Politics and the Connection to Family Law
Around the world, in so many countries, we are witnessing the conflict which is created by the political party system.
We pride ourselves on our democracy. Yet, many of us feel it is not working. No party seems to be able to fix the many problems currently facing us. Poverty, climate change, gross income inequality, all are dealt with differently by each political party. Some parties recognize it and propose solutions. Other parties ignore, don’t understand, or are ignorant about the problems. One party pits itself against the other in an adversarial bombastic battle in which, now, all rules of normal civility are tossed in the dirt. Leaders distort reality in order to win power. Each party ruthlessly attacks the other’s leaders and party members as if their opponents were the epitome of evil. The “Leaders” unfortunately provide an example which many in society begin to follow. Whether it be England leaving the European Union, or the US electing a President more than half the people of their country did not want, the adversarial nature of party politics is not making the world a better, safer, place. It creates “winners” and “losers” – more division. It does not make society whole.
In families, when conflict erupts, the same type of “political system”, on a microcosmic scale, also can kick in. Conflicts over finances, communication, children, intimacy – all tend to become ‘adversarial’. One “party”, in an effort to persuade or take control, begins to demean the other – “you always do that – you never do this!” The defensive party then, for protection, attacks back – “you never do this and you always do that!” The conflict escalates. If it goes on long enough, the “parties” may find themselves at war in the adversarial system we call the Family Court.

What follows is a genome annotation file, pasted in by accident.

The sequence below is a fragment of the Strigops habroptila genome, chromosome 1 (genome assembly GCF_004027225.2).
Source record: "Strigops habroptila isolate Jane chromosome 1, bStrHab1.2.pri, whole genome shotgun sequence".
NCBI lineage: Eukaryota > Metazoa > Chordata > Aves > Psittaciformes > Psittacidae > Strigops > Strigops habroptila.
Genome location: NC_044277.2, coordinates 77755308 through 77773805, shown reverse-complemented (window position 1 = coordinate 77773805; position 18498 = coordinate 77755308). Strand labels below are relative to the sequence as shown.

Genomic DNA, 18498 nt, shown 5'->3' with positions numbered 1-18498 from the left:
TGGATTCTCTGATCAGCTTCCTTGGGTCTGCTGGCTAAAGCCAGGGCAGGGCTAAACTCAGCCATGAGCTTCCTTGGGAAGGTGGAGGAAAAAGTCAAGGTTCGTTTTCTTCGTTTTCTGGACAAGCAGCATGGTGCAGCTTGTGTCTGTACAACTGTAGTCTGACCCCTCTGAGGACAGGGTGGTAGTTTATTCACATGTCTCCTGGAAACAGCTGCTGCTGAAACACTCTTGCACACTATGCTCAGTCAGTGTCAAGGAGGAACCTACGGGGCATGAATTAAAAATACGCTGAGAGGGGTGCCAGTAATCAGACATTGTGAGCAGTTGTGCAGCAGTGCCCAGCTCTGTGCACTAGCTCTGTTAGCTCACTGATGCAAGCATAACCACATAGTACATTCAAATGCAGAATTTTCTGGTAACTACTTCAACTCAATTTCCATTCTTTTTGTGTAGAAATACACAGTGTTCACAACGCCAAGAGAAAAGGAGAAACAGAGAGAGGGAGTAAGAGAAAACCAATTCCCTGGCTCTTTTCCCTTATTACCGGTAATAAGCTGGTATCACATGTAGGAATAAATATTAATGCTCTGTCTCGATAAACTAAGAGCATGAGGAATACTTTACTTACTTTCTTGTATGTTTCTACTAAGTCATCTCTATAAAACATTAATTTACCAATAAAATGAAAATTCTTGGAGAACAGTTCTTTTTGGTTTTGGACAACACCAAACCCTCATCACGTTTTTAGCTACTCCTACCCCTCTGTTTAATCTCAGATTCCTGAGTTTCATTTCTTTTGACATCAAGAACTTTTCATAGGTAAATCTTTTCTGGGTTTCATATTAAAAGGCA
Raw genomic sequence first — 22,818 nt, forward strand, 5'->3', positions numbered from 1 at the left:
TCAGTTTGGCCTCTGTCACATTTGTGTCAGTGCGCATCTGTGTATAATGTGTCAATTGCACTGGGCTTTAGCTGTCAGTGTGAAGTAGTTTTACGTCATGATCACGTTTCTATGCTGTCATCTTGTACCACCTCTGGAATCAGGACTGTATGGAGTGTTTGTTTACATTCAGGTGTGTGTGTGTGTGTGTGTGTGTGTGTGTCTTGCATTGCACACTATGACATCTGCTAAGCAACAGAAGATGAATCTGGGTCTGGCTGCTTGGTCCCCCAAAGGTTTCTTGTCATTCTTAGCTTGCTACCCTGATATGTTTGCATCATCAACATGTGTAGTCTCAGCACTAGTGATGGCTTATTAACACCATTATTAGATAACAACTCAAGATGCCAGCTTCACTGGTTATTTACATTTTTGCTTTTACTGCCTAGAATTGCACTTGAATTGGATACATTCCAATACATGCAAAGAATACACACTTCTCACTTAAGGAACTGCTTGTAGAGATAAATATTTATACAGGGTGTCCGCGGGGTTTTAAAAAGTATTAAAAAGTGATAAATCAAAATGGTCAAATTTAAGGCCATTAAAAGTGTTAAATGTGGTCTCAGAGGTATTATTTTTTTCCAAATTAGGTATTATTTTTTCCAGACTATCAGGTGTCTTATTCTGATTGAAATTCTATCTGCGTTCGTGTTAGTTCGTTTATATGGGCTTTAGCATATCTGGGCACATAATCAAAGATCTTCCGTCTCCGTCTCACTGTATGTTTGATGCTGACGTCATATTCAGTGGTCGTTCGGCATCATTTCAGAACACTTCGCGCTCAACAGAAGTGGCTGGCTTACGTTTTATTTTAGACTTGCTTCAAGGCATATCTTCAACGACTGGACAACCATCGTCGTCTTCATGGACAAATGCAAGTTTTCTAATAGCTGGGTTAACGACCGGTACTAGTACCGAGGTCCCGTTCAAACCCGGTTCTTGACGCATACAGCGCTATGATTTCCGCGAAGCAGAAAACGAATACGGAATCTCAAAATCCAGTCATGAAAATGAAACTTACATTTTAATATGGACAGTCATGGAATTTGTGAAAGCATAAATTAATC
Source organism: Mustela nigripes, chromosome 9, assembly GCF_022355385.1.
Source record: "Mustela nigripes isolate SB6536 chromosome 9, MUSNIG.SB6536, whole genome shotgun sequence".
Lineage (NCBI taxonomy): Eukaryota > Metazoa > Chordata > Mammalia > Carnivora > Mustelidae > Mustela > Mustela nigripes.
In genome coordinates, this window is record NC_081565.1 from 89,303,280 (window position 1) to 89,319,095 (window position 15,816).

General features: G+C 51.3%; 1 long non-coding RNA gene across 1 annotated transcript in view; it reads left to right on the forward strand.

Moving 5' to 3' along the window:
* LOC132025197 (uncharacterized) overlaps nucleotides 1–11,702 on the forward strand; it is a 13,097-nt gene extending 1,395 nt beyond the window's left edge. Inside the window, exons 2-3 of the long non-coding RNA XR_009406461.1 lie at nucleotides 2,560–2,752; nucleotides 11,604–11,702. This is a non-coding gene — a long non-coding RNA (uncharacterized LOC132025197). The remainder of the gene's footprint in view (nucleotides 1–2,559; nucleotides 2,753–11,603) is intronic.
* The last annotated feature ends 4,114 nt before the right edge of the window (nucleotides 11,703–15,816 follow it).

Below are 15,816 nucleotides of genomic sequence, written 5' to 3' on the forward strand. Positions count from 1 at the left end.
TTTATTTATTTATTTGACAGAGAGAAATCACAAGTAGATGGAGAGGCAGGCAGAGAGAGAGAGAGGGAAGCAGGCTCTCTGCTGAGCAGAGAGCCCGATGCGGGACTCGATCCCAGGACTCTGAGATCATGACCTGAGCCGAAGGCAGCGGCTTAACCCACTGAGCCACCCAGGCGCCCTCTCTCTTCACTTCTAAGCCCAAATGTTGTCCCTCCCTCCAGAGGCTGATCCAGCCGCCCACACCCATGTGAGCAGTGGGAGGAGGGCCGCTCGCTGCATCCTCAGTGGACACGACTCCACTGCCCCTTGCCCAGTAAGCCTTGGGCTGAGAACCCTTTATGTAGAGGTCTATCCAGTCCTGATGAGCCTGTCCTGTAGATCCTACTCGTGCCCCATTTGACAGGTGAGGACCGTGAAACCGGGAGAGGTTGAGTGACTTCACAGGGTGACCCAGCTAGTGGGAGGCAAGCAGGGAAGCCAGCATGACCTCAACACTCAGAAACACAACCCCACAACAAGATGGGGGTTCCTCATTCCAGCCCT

What if there were no political parties? What if we were able to elect our own chosen representatives to actually represent us and not their chosen political party? What if that representative could actually represent the interests and goals of our own community, without having to tow the party line? What if all the representatives of all our communities had to get together and figure out a way to address the interests and goals of all the communities: our city, our town, our province or our country? What if rules were set up which prohibited engagement in an adversarial battle and required the representatives to actually work together to understand and give priority to the interests of each community? They might actually find that there are common interests and common goals in each community which can be appropriately addressed without someone winning and someone losing.
What if, in our families, when conflict arose, instead of becoming adversarial, we asked why? Why are you so upset? What if we kept probing to find the source of the conflict – its root cause? When we see our partner verbally attacking us, instead of assuming we are the actual focus of the attack, we might find, if we ask, that the real focus is their own fear – fear of appearing inadequate, or perhaps of losing their job, or perhaps of being unloved. We might then respond very differently, once we understood. How many times have you started an argument only to find at the end, that there was far more to the conflict than, for example, just not doing your chores around the house? Were you able to get to the bottom of the conflict? If you were, you probably ended up, once the conflict was behind you, in a loving embrace, with true understanding and true forgiveness cementing your relationship once again. You also probably learned something about each other from the conflict and you probably learned that your decision to try and find the root of the conflict made you both better people, because you were able to gain greater understanding, greater empathy.
The governing of our nation and the governing of our family relationships should not be adversarial sports – can we find a way to eliminate this growing and rather frightening trend from our governments and from our families?
By: Thomas Dart, Partner